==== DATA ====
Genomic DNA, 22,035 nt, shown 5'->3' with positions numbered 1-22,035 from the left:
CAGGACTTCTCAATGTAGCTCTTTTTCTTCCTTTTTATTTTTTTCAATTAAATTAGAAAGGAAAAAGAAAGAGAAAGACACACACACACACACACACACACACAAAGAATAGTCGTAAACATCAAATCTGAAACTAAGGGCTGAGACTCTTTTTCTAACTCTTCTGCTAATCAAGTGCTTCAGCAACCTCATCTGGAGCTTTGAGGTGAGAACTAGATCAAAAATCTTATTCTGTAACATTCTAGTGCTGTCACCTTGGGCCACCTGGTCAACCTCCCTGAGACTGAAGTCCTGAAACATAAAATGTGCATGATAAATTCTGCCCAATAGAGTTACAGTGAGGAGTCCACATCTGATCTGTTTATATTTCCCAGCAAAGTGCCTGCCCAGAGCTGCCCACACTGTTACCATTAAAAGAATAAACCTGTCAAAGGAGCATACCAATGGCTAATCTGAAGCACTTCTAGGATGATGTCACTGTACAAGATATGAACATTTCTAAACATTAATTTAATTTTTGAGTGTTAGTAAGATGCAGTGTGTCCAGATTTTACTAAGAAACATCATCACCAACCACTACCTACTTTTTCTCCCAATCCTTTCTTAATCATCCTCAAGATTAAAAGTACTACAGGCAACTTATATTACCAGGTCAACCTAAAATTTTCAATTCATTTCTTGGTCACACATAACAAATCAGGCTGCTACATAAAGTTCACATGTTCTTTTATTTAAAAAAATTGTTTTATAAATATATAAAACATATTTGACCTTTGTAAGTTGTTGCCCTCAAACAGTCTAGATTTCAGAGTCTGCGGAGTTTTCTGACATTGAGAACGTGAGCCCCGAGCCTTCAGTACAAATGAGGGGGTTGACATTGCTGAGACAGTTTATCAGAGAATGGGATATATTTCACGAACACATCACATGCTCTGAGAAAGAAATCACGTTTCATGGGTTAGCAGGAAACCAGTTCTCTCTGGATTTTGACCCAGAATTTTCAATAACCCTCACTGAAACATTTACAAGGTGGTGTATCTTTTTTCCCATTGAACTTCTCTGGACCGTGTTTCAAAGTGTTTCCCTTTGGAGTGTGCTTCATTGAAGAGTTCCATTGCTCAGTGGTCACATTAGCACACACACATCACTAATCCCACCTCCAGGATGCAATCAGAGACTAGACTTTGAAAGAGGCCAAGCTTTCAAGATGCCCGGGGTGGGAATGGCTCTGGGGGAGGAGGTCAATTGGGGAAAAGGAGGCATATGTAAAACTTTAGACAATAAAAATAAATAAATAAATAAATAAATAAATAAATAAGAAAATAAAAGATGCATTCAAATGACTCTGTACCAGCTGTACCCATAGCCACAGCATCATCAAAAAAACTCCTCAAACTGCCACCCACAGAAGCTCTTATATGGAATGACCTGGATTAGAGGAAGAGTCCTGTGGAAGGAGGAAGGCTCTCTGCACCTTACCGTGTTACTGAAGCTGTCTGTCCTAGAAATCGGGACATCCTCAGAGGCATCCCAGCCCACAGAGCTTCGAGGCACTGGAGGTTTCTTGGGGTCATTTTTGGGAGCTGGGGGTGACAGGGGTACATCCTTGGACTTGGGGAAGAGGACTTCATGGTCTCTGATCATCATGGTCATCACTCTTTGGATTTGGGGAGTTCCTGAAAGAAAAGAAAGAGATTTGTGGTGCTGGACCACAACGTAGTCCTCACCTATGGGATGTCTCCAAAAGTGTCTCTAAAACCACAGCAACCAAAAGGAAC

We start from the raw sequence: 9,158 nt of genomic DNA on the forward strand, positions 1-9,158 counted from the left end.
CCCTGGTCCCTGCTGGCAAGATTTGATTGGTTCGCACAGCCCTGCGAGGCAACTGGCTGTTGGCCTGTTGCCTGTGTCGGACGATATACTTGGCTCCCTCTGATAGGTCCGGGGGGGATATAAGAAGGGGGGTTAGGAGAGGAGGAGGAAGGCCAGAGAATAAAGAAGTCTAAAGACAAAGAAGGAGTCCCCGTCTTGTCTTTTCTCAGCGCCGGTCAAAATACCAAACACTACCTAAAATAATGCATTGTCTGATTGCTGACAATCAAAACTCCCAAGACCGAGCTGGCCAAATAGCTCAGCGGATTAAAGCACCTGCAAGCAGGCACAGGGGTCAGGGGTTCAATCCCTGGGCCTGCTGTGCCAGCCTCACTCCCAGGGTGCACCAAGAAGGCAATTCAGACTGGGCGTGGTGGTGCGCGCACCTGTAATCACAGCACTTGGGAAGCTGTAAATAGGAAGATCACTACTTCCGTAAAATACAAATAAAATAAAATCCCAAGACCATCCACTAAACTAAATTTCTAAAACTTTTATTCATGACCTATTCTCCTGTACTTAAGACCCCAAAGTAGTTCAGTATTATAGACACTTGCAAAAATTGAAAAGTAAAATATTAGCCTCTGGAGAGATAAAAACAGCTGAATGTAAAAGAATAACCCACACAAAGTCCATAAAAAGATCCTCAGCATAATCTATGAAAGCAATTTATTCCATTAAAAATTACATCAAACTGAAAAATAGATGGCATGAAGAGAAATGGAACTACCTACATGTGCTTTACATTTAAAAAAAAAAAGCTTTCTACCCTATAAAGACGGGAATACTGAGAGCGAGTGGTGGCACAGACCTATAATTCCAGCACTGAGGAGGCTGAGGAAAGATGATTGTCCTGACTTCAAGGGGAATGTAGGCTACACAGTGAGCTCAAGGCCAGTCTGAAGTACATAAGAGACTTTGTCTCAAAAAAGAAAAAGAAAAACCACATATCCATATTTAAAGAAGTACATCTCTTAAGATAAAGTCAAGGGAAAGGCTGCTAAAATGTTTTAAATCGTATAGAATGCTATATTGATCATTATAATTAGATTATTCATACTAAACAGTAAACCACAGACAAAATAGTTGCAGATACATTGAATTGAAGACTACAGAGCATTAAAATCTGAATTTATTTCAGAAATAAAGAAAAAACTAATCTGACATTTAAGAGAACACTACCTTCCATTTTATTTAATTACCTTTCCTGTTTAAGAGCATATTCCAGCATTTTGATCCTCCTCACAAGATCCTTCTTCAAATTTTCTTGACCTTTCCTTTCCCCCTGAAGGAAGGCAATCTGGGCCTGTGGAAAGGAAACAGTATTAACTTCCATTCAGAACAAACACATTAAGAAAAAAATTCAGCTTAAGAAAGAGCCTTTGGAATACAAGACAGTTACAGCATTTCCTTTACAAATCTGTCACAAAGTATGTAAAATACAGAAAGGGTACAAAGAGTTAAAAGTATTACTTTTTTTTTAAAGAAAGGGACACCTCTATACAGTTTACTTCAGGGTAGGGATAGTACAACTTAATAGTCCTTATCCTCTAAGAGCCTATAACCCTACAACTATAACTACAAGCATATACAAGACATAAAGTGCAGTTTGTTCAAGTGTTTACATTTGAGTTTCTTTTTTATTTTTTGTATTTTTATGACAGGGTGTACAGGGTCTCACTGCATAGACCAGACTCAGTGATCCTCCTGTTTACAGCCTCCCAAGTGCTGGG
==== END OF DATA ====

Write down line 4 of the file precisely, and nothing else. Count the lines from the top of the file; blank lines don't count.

CCCTGGTCCCTGCTGGCAAGATTTGATTGGTTCGCACAGCCCTGCGAGGCAACTGGCTGTTGGCCTGTTGCCTGTGTCGGACGATATACTTGGCTCCCTCTGATAGGTCCGGGGGGGATATAAGAAGGGGGGTTAGGAGAGGAGGAGGAAGGCCAGAGAATAAAGAAGTCTAAAGACAAAGAAGGAGTCCCCGTCTTGTCTTTTCTCAGCGCCGGTCAAAATACCAAACACTACCTAAAATAATGCATTGTCTGATTGCTGACAATCAAAACTCCCAAGACCGAGCTGGCCAAATAGCTCAGCGGATTAAAGCACCTGCAAGCAGGCACAGGGGTCAGGGGTTCAATCCCTGGGCCTGCTGTGCCAGCCTCACTCCCAGGGTGCACCAAGAAGGCAATTCAGACTGGGCGTGGTGGTGCGCGCACCTGTAATCACAGCACTTGGGAAGCTGTAAATAGGAAGATCACTACTTCCGTAAAATACAAATAAAATAAAATCCCAAGACCATCCACTAAACTAAATTTCTAAAACTTTTATTCATGACCTATTCTCCTGTACTTAAGACCCCAAAGTAGTTCAGTATTATAGACACTTGCAAAAATTGAAAAGTAAAATATTAGCCTCTGGAGAGATAAAAACAGCTGAATGTAAAAGAATAACCCACACAAAGTCCATAAAAAGATCCTCAGCATAATCTATGAAAGCAATTTATTCCATTAAAAATTACATCAAACTGAAAAATAGATGGCATGAAGAGAAATGGAACTACCTACATGTGCTTTACATTTAAAAAAAAAAAGCTTTCTACCCTATAAAGACGGGAATACTGAGAGCGAGTGGTGGCACAGACCTATAATTCCAGCACTGAGGAGGCTGAGGAAAGATGATTGTCCTGACTTCAAGGGGAATGTAGGCTACACAGTGAGCTCAAGGCCAGTCTGAAGTACATAAGAGACTTTGTCTCAAAAAAGAAAAAGAAAAACCACATATCCATATTTAAAGAAGTACATCTCTTAAGATAAAGTCAAGGGAAAGGCTGCTAAAATGTTTTAAATCGTATAGAATGCTATATTGATCATTATAATTAGATTATTCATACTAAACAGTAAACCACAGACAAAATAGTTGCAGATACATTGAATTGAAGACTACAGAGCATTAAAATCTGAATTTATTTCAGAAATAAAGAAAAAACTAATCTGACATTTAAGAGAACACTACCTTCCATTTTATTTAATTACCTTTCCTGTTTAAGAGCATATTCCAGCATTTTGATCCTCCTCACAAGATCCTTCTTCAAATTTTCTTGACCTTTCCTTTCCCCCTGAAGGAAGGCAATCTGGGCCTGTGGAAAGGAAACAGTATTAACTTCCATTCAGAACAAACACATTAAGAAAAAAATTCAGCTTAAGAAAGAGCCTTTGGAATACAAGACAGTTACAGCATTTCCTTTACAAATCTGTCACAAAGTATGTAAAATACAGAAAGGGTACAAAGAGTTAAAAGTATTACTTTTTTTTTAAAGAAAGGGACACCTCTATACAGTTTACTTCAGGGTAGGGATAGTACAACTTAATAGTCCTTATCCTCTAAGAGCCTATAACCCTACAACTATAACTACAAGCATATACAAGACATAAAGTGCAGTTTGTTCAAGTGTTTACATTTGAGTTTCTTTTTTATTTTTTGTATTTTTATGACAGGGTGTACAGGGTCTCACTGCATAGACCAGACTCAGTGATCCTCCTGTTTACAGCCTCCCAAGTGCTGGG